What’s this moth?
May 27, 2010
This handsome creature was hanging around our grapevines the other day (May 24, to be exact). It was maybe an inch nose to wingtip, not counting the antennae. Can you tell me what it is? Thanks.
Linda C
Accomack County, VA

Eight Spotted Forrester

Dear Linda,
Your Eight Spotted Forrester really is a beautiful moth. The caterpillars feed on the leaves of a few different vines, including grape.  You can read more about this diurnal Owlet Moth on BugGuide.

What's That Bug? does not endorse extermination

Bark Mimicing Grasshopper
May 27, 2010
Hi guys,
Nearly stood on this guy (Coryphistes ruricola). It didn’t move when I picked it up and I thought it was dead then it gripped onto my finger. When these are on a Wattle or Ironbark tree they are virtually impossible to see.
aussietrev
Queensland. Australia

Stem Grasshopper

Hi Trevor,
Thanks so much for sending us your wonderful images of Bark Mimicking Grasshopper.

Stem Grasshopper

Update and Correction:  January 24, 2014
We just received a correction from Matthew indicating that this Stem Grasshopper, Adreppus fallax, is easily confused with the Bark Mimicking Grasshopper.  A link to the Brisbane Insect Website provided some matching photographs.

Cottonwood Borer?
May 27, 2010
Found this guy wandering about last night at a friend’s house. He’s has one heck of a grip & a serious set of mandibles. Is it in fact a cottonwood borer?
We’re located 50 miles south of New Orleans.
Lindsay
Southeastern Louisiana

Cottonwood Borer

Dear Lindsay,
You are absolutely correct.  This is a Cottonwood Borer, Plectrodera scalator.  This is one of the most beautiful images we have received this year.  Your photograph put a bug in our head to produce a 2011 What’s That Bug? calendar.  We last produced a calendar for 2006 in 2005.  That was quite a project, but with finishing the book, we wouldn’t mind a small visual publication.  Would you mind terribly Lindsay, if we wanted to use your image in a 2011 calendar?  Your photo is exactly what we love in an insect image:  that it not ever be included in a legitimate entomological text.  So dear readers, is a 2011 calendar something that you would like to see?  Please let us know by posting a comment to this announcement.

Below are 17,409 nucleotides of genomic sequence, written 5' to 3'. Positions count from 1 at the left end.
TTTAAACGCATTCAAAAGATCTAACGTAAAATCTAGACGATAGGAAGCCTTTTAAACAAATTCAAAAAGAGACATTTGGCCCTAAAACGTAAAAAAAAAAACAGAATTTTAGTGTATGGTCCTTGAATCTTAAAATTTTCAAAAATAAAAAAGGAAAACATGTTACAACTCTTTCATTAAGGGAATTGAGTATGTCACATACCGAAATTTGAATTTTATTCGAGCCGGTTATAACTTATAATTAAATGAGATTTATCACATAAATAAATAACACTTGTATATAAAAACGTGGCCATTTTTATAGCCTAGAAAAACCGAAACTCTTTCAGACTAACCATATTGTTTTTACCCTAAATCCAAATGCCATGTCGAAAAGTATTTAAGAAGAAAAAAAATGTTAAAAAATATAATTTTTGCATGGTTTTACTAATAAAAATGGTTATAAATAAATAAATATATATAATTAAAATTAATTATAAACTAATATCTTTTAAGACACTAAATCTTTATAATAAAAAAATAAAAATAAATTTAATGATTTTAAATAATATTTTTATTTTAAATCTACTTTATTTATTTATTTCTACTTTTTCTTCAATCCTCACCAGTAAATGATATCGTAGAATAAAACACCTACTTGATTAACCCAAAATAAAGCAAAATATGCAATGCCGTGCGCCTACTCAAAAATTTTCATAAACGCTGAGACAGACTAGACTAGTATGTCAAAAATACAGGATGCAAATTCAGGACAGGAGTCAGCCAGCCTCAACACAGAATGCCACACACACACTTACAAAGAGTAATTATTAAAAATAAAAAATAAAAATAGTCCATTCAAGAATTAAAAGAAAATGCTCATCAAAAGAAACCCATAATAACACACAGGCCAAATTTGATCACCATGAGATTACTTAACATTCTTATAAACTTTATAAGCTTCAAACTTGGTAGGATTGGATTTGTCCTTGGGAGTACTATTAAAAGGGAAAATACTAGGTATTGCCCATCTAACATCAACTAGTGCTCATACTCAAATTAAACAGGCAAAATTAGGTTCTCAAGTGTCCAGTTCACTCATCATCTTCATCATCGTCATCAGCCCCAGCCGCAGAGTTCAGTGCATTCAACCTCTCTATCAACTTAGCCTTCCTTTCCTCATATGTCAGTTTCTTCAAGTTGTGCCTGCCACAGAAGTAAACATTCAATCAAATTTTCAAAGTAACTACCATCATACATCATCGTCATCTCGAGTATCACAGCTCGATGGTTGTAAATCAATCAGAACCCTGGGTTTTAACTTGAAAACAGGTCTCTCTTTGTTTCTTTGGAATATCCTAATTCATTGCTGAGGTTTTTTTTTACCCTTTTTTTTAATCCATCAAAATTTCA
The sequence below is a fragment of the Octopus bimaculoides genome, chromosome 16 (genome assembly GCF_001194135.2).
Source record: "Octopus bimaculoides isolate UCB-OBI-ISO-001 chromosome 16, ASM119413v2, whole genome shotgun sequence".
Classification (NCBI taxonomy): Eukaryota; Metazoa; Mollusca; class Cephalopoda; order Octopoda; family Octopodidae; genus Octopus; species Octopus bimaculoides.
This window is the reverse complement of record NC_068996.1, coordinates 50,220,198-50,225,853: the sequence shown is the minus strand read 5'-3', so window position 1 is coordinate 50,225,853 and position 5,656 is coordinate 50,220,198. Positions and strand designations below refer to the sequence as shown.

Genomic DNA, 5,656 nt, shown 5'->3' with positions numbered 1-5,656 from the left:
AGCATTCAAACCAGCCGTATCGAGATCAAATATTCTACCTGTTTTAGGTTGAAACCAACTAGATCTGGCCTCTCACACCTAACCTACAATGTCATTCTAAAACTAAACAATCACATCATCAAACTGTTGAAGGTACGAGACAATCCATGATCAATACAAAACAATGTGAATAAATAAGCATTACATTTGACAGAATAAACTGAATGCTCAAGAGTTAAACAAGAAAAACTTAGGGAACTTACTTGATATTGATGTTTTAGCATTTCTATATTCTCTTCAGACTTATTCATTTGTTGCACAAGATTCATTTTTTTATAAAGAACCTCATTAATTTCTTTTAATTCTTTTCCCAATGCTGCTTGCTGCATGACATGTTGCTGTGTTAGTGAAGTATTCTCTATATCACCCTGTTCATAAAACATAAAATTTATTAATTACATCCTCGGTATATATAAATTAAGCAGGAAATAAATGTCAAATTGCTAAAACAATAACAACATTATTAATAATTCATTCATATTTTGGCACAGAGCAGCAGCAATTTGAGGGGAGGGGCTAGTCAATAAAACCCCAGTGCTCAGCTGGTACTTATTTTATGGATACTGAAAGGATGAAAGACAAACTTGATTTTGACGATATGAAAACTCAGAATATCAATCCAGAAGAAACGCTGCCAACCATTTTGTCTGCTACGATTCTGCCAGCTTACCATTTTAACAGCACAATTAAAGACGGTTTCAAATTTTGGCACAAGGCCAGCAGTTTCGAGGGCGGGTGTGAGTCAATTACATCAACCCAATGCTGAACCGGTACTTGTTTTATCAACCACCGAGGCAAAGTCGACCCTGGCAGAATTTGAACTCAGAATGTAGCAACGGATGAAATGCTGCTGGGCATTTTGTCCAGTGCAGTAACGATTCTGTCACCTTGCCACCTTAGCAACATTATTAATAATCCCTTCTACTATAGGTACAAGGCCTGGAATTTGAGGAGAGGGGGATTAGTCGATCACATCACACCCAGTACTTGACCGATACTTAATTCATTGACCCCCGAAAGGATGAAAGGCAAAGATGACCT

What's That Bug? does not endorse extermination

Long tailed bug
May 27, 2010
Yellow head and antenae, very long tail. WIngs (two) and rather clumsy. Exploring pansies in planter and will fall off.
M. Temple
New England – Medfield MA

Giant Ichneumon

Dear M. Temple,
Many people are shocked or frightened when they encounter a Giant Ichneumon, Megarhyssa atrata, for the first time.  The Giant Ichneumon is a parasitoid insect that preys upon the wood boring larvae of another non-stinging wasp relative, the Pigeon Horntail.  A female Giant Ichneumon, like the one in your photo, locates a wood boring Horntail larva and then drills into the stump or trunk with her five inch ovipositor.  Male Giant Ichneumons do not have an ovipositor.

What is this big intensely colored moth?
May 27, 2010
My father-in-law sent me this picture today with the following note: “On the lower garage door trim this morning was this large moth. The trim is 4 5/8″ wide so you can see how large it is. Quite a sight. Jean tried to find it in her insect book but no luck.”
Any thoughts? It is a beauty.
John Argentiero
Duluth, MN

Luna Moth

Hi John,
This is a Luna Moth, arguably the loveliest North American moth.  Each year, we like to chart the progress of the Luna Moth emergances from the northern climes.  Usually our first sightings are from Florida in February, and by late March, we get reports from Maine.  We believe this is the first report we have ever received from Minnesota.

would like to know what bug this is
May 26, 2010
I live in Adrian Michigan and found this bug on a flower in my garden on May 25, 2010 at around 4-pm. Temperature was 80F and sunny
Steven R. Ross
Adrian Michigan USA

Assassin Bug

Hi Steven,
This is a predatory insect known as an Assassin Bug.  The species, Zelus luridus, which ranges in the Eastern portion of North America, does not have a common name other than the general family name of Assassin Bug.  You can compare your photos to images posted to BugGuide.